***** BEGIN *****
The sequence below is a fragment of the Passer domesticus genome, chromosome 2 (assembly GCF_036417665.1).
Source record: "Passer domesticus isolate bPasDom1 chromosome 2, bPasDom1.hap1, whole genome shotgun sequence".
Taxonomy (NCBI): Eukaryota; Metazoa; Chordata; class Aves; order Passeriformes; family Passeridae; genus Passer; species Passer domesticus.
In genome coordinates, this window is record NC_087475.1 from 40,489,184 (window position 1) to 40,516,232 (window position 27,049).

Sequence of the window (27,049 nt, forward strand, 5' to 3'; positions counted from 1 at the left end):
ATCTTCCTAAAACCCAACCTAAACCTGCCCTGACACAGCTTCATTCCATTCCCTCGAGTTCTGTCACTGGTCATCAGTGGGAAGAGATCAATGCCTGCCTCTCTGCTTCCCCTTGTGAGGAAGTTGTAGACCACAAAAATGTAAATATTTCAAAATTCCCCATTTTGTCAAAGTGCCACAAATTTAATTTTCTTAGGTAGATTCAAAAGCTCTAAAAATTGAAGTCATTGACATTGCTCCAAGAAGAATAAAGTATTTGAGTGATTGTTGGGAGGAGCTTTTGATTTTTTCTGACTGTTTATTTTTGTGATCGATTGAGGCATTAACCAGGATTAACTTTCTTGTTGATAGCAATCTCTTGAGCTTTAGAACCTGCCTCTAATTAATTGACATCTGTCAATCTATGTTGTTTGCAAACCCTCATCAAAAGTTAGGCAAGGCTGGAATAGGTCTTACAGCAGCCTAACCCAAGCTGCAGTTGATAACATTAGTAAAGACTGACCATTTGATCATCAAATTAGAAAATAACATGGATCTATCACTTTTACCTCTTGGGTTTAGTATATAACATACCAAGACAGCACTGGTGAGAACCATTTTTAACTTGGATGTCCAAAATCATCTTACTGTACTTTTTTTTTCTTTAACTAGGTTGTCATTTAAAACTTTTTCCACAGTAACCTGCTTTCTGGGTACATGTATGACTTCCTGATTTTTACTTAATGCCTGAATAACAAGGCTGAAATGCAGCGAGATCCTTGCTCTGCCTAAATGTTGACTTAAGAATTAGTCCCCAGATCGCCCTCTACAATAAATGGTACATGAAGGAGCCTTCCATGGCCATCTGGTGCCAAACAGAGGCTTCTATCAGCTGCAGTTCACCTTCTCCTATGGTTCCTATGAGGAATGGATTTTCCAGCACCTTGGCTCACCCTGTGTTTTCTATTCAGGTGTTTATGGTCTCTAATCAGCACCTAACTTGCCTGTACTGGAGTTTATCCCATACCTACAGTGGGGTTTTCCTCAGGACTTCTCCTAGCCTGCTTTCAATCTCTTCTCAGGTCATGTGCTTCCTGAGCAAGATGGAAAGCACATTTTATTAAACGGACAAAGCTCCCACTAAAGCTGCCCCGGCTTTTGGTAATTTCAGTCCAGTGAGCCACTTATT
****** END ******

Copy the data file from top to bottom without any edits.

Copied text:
The sequence below is a fragment of the Passer domesticus genome, chromosome 2 (assembly GCF_036417665.1).
Source record: "Passer domesticus isolate bPasDom1 chromosome 2, bPasDom1.hap1, whole genome shotgun sequence".
Taxonomy (NCBI): Eukaryota; Metazoa; Chordata; class Aves; order Passeriformes; family Passeridae; genus Passer; species Passer domesticus.
In genome coordinates, this window is record NC_087475.1 from 40,489,184 (window position 1) to 40,516,232 (window position 27,049).

Sequence of the window (27,049 nt, forward strand, 5' to 3'; positions counted from 1 at the left end):
ATCTTCCTAAAACCCAACCTAAACCTGCCCTGACACAGCTTCATTCCATTCCCTCGAGTTCTGTCACTGGTCATCAGTGGGAAGAGATCAATGCCTGCCTCTCTGCTTCCCCTTGTGAGGAAGTTGTAGACCACAAAAATGTAAATATTTCAAAATTCCCCATTTTGTCAAAGTGCCACAAATTTAATTTTCTTAGGTAGATTCAAAAGCTCTAAAAATTGAAGTCATTGACATTGCTCCAAGAAGAATAAAGTATTTGAGTGATTGTTGGGAGGAGCTTTTGATTTTTTCTGACTGTTTATTTTTGTGATCGATTGAGGCATTAACCAGGATTAACTTTCTTGTTGATAGCAATCTCTTGAGCTTTAGAACCTGCCTCTAATTAATTGACATCTGTCAATCTATGTTGTTTGCAAACCCTCATCAAAAGTTAGGCAAGGCTGGAATAGGTCTTACAGCAGCCTAACCCAAGCTGCAGTTGATAACATTAGTAAAGACTGACCATTTGATCATCAAATTAGAAAATAACATGGATCTATCACTTTTACCTCTTGGGTTTAGTATATAACATACCAAGACAGCACTGGTGAGAACCATTTTTAACTTGGATGTCCAAAATCATCTTACTGTACTTTTTTTTTCTTTAACTAGGTTGTCATTTAAAACTTTTTCCACAGTAACCTGCTTTCTGGGTACATGTATGACTTCCTGATTTTTACTTAATGCCTGAATAACAAGGCTGAAATGCAGCGAGATCCTTGCTCTGCCTAAATGTTGACTTAAGAATTAGTCCCCAGATCGCCCTCTACAATAAATGGTACATGAAGGAGCCTTCCATGGCCATCTGGTGCCAAACAGAGGCTTCTATCAGCTGCAGTTCACCTTCTCCTATGGTTCCTATGAGGAATGGATTTTCCAGCACCTTGGCTCACCCTGTGTTTTCTATTCAGGTGTTTATGGTCTCTAATCAGCACCTAACTTGCCTGTACTGGAGTTTATCCCATACCTACAGTGGGGTTTTCCTCAGGACTTCTCCTAGCCTGCTTTCAATCTCTTCTCAGGTCATGTGCTTCCTGAGCAAGATGGAAAGCACATTTTATTAAACGGACAAAGCTCCCACTAAAGCTGCCCCGGCTTTTGGTAATTTCAGTCCAGTGAGCCACTTATT